The (Near) Perfect Capitalist

[ 55 ] September 23, 2015 |


Sure Martin Shkreli is human scum. But as a capitalist, isn’t he doing what he is supposed to be doing? The goal is to make money. Anything getting in the way of that is irresponsible to that singular goal. So why shouldn’t he force people to die in order to make profit? After all, as I have blogged about here almost daily for over 4 years, capitalists force people to their deaths in order to profit every day. They do so in the chemical industry, in apparel, in steel, in oil, in coal, in timber, in agriculture, in industry after industry, sometimes in this country, more often outsourced or contracted factories overseas. We ignore this, largely because, unlikely pricey pills, it doesn’t affect us. Such unregulated capitalism is at the core of American mythology, if not Shkreli’s arrogance.

Really, Shkreli is an honest breath of fresh air. Now everyone has an opportunity to know how evil capitalism is at its core.

Of course, we don’t have to allow capitalism to control the medical system. But we do.

The story of Daraprim’s giant price increase is, more fundamentally, a story about America’s unique drug pricing policies. We are the only developed nation that lets drug makers set their own prices — maximizing profits the same way that sellers of chairs, mugs, shoes, or any other seller of manufactured goods would.

In Europe, Canada, and Australia, governments view the market for cures as essentially uncompetitive and set the price as part of a bureaucratic process — similar to how electricity or water are priced in regulated US utility markets.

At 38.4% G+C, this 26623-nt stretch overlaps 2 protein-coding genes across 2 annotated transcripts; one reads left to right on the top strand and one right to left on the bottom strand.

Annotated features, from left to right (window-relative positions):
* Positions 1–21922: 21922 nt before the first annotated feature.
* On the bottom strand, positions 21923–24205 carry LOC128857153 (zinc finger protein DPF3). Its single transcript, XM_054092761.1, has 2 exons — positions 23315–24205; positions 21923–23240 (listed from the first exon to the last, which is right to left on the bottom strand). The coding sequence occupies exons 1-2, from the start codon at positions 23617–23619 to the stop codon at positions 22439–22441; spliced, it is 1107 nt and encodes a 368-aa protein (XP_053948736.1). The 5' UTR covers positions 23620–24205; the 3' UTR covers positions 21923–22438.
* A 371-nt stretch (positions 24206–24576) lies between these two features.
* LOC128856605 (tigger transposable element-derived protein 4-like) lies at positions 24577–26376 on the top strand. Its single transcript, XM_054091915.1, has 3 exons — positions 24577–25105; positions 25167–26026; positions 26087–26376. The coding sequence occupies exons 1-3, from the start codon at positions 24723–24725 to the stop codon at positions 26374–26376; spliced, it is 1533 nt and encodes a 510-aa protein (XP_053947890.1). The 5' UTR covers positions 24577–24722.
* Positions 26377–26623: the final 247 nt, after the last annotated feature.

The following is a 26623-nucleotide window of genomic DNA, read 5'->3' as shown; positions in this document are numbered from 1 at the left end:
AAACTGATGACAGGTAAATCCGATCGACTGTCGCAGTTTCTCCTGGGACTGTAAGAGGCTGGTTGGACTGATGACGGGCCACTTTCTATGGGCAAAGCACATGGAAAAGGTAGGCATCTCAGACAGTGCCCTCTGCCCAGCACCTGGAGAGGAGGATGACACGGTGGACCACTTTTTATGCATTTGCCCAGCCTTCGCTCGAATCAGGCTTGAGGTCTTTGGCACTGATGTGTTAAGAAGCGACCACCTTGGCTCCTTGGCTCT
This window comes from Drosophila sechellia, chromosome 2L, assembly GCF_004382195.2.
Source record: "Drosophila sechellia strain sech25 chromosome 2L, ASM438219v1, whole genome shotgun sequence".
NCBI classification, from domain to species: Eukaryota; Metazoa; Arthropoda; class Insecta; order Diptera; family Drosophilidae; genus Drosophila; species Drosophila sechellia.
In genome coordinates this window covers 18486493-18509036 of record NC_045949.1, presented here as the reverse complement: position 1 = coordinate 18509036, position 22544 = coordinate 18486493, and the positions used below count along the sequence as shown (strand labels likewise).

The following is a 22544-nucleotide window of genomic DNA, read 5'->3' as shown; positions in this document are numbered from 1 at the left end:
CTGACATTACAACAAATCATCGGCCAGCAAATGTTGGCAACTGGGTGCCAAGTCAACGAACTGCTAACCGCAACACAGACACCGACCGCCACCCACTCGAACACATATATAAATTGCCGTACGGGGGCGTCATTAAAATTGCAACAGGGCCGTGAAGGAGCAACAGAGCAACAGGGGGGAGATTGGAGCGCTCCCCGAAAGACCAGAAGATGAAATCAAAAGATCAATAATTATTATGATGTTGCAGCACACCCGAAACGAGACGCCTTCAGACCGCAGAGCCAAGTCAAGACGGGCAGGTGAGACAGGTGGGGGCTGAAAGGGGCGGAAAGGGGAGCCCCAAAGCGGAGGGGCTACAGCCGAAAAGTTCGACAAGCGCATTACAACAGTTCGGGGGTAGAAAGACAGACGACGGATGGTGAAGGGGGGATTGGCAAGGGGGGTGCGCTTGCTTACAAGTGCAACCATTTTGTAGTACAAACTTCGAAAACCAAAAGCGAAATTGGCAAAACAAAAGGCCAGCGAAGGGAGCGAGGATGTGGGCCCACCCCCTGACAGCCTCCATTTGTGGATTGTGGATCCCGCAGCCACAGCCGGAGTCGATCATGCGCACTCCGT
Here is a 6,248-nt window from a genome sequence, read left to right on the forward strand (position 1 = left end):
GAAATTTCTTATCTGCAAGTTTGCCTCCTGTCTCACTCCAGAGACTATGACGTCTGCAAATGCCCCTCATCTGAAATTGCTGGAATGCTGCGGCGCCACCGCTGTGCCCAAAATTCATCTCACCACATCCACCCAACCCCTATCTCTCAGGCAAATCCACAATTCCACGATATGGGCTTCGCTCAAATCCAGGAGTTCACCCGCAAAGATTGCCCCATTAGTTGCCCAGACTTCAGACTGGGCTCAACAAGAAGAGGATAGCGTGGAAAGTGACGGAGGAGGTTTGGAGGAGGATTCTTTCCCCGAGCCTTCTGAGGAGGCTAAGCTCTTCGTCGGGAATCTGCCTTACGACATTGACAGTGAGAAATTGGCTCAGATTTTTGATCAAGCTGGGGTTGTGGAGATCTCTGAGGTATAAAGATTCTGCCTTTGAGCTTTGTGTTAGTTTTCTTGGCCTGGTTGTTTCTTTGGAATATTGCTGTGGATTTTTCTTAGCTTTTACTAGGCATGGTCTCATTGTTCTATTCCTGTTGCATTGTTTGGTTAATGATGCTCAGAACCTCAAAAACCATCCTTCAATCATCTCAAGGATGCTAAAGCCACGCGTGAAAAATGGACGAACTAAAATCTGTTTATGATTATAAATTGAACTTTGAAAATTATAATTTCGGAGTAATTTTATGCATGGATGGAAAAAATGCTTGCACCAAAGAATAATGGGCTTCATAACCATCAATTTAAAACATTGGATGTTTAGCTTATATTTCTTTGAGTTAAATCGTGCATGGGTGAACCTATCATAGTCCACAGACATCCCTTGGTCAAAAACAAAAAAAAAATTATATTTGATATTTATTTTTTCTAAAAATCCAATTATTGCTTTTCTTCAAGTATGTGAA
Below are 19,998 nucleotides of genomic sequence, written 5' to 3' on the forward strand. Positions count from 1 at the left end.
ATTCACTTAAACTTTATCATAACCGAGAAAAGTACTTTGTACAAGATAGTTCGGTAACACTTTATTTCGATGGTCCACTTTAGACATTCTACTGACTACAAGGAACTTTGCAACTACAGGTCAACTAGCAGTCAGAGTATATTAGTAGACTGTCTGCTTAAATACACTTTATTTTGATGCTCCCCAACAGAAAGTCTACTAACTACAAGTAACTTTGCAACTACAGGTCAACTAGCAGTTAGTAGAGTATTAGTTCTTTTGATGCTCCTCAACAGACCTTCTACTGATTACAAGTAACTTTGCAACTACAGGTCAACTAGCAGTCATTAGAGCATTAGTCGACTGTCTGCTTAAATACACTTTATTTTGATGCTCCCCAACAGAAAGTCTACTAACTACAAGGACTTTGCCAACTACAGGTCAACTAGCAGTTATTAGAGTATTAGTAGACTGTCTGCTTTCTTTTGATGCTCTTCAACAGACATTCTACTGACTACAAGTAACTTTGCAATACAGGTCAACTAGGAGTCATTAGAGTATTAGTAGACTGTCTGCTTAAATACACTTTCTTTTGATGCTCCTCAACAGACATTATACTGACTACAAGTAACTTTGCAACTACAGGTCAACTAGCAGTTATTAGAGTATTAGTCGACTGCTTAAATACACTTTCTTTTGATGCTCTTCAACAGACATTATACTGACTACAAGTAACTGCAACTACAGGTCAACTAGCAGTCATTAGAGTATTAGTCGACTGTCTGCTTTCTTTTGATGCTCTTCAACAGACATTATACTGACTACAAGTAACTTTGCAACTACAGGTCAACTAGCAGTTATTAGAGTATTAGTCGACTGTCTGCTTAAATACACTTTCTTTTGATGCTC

Other countries do this for drugs and medical care — but not other products, like phones or cars — because of something fundamentally unique about medication: If consumers can’t afford the product they could have worse odds of living. In some cases, they face quite certain odds of dying. So most governments have decided that keeping these products affordable is a good reason to introduce more government regulation.

When drug companies set their American prices, they don’t focus on the price of making the pills. Instead, they look at what their competitors already charge for similar products — and try to land their price somewhere in that same range, regardless of production costs or how good the drug actually is. Since most drugs are already expensive, new drugs keep matching those prices.

And, if you’re a drug company that produces the best cure for a disease (as Turing does for toxoplasmosis), this makes a ton of sense: you have consumers whose life, quite literally, depends on buying your product. This is what Shkreli talked about, quite bluntly, in his Bloomberg interview.

“We know these days that modern pharmaceuticals and cancer drugs can cost $100,000 or more,” he said. “Daraprim is still underpriced compared to its peers.”

The real question at the heart of the Daraprim outrage isn’t why one pharmaceutical company decided to hike a drug price. The real question is why other companies aren’t taking advantage of the pick-your-price nature of American pharmaceutical policy — and whether they will ultimately follow in Turing’s steps.